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Horses run for cover as spiked hail falls in St. Johns County

Why the unusual looking hail?

Hail like this dropped from the sky over horses and cars Tuesday in St. Johns County.
Hail like this dropped from the sky over horses and cars Tuesday in St. Johns County.

WORLD GOLF VILLAGE, Fla. – Jagged spiked hail fell from the sky Tuesday morning, sending horses scurrying for cover in St. Johns County.

A swath of 3-inch hail fell out of a severe thunderstorm from the World Golf Village to St. Augustine.

Instead of our typical pea-sized, round hail, dozens of photos and videos on StormPins showed the unique crystal clear and irregular sided hail.

The transparent hail has fewer trapped air bubbles giving it that clear appearance. A wet growth setting allows gases to escape before freezing. More air bubbles generate whiter opaque hailstones.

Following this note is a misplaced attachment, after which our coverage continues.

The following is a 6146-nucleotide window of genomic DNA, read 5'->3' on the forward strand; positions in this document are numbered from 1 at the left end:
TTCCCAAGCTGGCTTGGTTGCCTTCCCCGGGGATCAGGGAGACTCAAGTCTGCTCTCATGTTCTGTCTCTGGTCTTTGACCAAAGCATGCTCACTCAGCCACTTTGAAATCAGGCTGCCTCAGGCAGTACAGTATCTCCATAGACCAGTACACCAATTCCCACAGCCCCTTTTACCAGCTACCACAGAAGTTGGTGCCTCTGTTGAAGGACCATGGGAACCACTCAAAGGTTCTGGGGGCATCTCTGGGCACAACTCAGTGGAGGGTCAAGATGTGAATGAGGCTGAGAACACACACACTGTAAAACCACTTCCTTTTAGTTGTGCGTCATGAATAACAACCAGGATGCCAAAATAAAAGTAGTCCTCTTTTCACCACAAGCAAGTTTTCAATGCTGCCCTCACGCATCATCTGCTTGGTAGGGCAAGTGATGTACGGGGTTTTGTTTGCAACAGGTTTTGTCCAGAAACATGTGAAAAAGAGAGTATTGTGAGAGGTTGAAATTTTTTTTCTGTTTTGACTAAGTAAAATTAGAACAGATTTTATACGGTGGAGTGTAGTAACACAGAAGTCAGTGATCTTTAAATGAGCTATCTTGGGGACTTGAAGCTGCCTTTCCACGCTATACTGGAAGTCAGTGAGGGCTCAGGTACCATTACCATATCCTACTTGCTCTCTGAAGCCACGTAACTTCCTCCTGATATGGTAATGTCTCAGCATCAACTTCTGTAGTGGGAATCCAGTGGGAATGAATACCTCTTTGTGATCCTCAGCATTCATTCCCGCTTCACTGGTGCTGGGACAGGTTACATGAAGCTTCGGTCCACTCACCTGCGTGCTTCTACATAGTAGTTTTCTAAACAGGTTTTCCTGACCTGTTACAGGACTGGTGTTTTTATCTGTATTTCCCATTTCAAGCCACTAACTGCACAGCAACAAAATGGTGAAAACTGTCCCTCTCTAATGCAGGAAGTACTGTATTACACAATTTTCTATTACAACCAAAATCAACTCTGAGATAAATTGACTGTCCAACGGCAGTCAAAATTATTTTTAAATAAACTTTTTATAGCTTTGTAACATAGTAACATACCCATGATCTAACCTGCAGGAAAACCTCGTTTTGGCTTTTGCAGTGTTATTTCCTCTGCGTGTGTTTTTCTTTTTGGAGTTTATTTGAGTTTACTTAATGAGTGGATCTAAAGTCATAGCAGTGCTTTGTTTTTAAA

Lobes develop on large hailstones due to unequal freezing and subsequent layering of freezing water that accentuates and magnifies uneven surface features. 

You can think of the process similar to icicle formation where the flow of liquid water over a hailstone surface freezes at the tip projections.  

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Jacksonville's frequent thunderstorms are often ripe for hail formation but rarely do hailstones get big enough for the growth of these spiked lobes. 

Our abundance of warm surface air saturated with humidity loads raindrops with water which limits how much the hail nucleus freezes.

Tuesday's unusual size is due to low freezing levels for this time of year at 12,500 feet and the moderately unstable air that forced freezing rain drops upwards on fast vertical updrafts. 


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